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Intl press blasts Draghi economic stimulus measures

'Lax policies give France, Italy, excuse to put off reforms'

(ANSA) - Rome, September 5 - American and European pundits gave economic stimulus measures taken by European Central Bank (ECB) President Mario Draghi a mixed reception Friday, echoing the fears of many in the business community that lenient central bank policies might provide "undisciplined" countries such as Italy another excuse to delay key reforms.
    Draghi on Thursday announced the ECB will begin to buy asset-backed securities (ABS) and covered bonds in October to encourage credit flows and economic growth, while also cutting its main interest rates for commercial banks and lowering many of its forecasts for economic growth and inflation.
    But the central bank apparently stopped short of outright quantitative easing of the style used by the United States Federal Reserve, although Draghi gave notice that if necessary, the ECB could still implement "unconventional" measures. Draghi has launched a "counteroffensive" against deflation and weak eurozone demand, but his chosen course may be fraught with difficulties, the Financial Times of London editorialized. For one thing, it said, he will have to make sure the ABS purchases are "big enough to make a difference".
    "The concern is that unconventional measures will ease the pressure on crisis-ridden countries, such as Italy, to carry out painful structural reforms".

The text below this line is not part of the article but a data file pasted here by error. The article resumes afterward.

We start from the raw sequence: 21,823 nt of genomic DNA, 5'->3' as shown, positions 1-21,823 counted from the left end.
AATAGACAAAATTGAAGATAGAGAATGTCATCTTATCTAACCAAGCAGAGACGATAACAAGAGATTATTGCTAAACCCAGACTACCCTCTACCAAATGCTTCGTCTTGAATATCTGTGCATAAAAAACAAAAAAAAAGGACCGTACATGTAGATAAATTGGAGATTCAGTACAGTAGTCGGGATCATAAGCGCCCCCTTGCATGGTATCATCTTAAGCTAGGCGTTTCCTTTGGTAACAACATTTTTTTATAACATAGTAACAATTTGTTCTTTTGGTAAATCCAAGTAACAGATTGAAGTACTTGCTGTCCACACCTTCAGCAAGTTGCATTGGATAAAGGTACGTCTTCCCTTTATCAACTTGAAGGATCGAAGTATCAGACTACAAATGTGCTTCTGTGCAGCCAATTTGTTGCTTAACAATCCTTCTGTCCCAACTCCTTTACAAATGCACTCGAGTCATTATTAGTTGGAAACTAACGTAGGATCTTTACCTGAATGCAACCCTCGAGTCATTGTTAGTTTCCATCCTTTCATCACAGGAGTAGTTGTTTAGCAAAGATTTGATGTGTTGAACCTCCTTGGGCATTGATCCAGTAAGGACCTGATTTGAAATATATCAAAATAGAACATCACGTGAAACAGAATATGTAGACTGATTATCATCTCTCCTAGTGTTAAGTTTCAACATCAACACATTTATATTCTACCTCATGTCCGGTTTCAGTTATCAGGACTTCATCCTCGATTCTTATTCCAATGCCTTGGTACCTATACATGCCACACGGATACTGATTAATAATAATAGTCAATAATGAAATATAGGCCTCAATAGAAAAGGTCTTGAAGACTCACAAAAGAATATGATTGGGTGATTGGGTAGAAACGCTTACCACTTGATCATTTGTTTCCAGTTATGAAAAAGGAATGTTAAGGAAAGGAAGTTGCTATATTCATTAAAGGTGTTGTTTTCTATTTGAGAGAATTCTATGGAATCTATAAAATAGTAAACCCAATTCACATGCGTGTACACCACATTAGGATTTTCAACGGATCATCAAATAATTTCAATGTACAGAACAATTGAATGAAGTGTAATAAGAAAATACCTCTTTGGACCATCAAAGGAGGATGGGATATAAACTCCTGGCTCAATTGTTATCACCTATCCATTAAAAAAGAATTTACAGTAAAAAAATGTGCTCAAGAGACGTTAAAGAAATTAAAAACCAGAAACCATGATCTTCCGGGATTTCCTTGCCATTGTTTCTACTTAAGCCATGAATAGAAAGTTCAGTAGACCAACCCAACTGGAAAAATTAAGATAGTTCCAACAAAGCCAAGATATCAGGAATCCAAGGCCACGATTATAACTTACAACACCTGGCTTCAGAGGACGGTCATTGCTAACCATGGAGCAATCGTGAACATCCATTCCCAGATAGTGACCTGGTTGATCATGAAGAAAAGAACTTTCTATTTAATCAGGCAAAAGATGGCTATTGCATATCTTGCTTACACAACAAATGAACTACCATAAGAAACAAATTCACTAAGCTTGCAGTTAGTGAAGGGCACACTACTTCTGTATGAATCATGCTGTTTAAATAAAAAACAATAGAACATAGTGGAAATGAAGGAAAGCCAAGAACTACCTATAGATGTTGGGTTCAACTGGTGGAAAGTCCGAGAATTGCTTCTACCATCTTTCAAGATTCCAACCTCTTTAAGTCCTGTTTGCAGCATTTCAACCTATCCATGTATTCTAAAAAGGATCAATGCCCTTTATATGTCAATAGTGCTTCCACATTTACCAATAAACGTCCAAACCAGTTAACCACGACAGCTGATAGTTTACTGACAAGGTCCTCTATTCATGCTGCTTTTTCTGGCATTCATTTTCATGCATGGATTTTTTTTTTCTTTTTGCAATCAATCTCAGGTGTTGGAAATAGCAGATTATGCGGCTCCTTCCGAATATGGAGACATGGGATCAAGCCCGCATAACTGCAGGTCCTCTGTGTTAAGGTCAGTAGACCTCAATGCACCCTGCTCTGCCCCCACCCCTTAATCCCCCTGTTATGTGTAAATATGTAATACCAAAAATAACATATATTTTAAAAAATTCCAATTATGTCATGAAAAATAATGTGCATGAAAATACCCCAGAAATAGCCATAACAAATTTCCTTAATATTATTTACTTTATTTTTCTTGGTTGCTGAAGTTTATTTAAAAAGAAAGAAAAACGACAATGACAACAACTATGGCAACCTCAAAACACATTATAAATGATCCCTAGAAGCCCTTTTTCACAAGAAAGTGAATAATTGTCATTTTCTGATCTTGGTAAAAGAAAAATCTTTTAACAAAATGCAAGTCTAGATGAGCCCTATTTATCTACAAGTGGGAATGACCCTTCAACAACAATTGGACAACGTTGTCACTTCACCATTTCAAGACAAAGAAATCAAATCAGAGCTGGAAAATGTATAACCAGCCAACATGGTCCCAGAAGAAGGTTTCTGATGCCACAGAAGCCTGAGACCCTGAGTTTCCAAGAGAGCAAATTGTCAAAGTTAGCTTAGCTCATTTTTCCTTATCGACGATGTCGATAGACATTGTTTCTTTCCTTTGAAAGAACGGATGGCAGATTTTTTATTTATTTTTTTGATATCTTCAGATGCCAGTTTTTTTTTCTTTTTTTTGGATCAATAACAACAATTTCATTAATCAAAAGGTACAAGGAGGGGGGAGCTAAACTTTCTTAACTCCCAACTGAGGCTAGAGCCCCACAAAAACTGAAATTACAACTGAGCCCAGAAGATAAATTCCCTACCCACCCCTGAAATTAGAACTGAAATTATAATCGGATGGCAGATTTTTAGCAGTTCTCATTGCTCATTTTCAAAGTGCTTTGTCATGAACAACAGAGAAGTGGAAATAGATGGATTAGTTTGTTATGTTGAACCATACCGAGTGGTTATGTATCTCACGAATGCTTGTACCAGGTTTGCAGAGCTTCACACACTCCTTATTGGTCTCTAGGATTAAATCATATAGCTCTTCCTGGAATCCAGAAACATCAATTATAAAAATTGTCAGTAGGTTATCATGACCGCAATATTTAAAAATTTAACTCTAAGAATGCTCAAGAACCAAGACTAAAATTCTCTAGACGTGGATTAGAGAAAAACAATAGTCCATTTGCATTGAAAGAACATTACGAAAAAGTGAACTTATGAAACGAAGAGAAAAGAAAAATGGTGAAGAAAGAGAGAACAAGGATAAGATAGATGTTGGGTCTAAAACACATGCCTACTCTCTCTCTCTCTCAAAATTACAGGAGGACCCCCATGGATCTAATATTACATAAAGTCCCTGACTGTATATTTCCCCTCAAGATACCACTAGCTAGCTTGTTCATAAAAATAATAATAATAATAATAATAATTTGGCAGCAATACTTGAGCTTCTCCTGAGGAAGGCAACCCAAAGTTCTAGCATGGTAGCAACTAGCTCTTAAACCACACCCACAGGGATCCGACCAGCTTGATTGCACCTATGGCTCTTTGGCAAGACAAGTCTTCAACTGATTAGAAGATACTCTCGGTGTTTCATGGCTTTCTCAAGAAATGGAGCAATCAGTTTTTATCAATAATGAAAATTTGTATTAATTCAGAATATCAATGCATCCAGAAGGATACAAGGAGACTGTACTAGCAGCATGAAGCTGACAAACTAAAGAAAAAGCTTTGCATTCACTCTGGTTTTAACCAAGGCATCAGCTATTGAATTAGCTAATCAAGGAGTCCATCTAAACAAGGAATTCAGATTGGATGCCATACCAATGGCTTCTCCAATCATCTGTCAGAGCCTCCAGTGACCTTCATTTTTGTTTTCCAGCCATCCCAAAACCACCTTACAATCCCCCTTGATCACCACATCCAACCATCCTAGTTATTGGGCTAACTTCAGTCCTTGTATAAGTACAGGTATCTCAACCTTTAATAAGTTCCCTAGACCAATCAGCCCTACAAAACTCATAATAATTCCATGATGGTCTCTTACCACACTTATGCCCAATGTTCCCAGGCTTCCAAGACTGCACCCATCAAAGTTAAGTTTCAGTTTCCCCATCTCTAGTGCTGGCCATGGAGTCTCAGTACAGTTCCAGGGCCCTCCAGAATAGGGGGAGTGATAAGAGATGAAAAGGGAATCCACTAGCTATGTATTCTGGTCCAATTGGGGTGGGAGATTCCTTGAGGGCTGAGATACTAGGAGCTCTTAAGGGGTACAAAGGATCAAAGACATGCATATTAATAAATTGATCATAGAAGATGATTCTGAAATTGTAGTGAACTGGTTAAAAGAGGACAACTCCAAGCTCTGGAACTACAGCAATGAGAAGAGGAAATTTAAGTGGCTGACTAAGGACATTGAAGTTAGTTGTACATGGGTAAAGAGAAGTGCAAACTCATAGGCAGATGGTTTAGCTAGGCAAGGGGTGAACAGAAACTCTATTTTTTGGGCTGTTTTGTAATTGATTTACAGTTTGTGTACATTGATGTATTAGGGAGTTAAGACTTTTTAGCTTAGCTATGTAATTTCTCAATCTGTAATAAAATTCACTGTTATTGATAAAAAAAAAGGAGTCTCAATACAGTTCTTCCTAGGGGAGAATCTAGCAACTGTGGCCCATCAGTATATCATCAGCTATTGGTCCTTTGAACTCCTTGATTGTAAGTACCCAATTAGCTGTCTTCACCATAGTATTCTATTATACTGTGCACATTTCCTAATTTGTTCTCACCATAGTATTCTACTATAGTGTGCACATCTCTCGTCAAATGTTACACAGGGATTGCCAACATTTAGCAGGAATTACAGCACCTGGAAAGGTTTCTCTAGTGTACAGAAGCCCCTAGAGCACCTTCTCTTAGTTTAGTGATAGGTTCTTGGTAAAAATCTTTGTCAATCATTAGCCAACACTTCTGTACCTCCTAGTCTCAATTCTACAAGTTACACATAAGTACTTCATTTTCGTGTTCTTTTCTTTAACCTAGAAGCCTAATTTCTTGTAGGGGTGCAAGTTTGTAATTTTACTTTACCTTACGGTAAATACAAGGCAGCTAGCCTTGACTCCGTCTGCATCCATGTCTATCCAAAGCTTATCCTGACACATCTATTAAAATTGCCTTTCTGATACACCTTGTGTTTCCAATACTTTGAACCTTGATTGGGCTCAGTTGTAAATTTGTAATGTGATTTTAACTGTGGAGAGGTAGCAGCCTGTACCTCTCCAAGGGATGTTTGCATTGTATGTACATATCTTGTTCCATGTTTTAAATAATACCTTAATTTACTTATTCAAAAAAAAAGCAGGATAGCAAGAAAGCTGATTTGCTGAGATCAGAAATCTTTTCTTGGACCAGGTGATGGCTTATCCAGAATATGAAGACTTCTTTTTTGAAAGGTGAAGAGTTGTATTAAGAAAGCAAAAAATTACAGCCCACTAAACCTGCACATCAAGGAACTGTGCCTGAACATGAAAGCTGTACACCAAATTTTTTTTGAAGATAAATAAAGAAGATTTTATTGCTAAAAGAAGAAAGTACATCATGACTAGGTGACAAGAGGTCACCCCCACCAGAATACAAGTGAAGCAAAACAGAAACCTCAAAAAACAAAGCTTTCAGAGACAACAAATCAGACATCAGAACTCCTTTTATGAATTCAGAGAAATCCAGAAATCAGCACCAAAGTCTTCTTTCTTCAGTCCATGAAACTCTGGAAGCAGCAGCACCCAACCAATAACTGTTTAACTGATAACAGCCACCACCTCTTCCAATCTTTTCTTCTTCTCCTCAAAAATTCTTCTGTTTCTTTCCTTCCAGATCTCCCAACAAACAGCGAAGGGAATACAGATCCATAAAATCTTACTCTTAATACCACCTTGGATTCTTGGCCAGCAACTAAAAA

The sentiment was the same across the pond.
    "Too bad the politicians keep using Mr. Draghi as an excuse to dodge their responsibility to pass pro-growth reforms," the Wall Street Journal wrote in an op-ed.
    While Draghi has been preaching the gospel of reform for years, "these never arrive".
    Europe's biggest economic stumbling block is its political class, which refuses to face structural obstacles to growth such as high taxes, too much business regulation, and a rigid labor market, the American paper went on.
    In Germany, opinion-makers were unanimous that Draghi is treading on thin ice.
    "Draghi must be desperate," wrote conservative paper Frankfurter Allgemeine Zeitung. The ECB is taking on excessive risk in order to prop up shaky economies such as those of France and Italy, which unlike Spain, have put off making key social and labor reforms, the paper opined. Draghi "is playing with fire", wrote liberal German paper Sueddeutsche Zeitung, going on to say that his rate cuts are purely "symbolic".
    While "emergencies engender creativity, not all inventions are reasonable", the Bavarian paper wrote.


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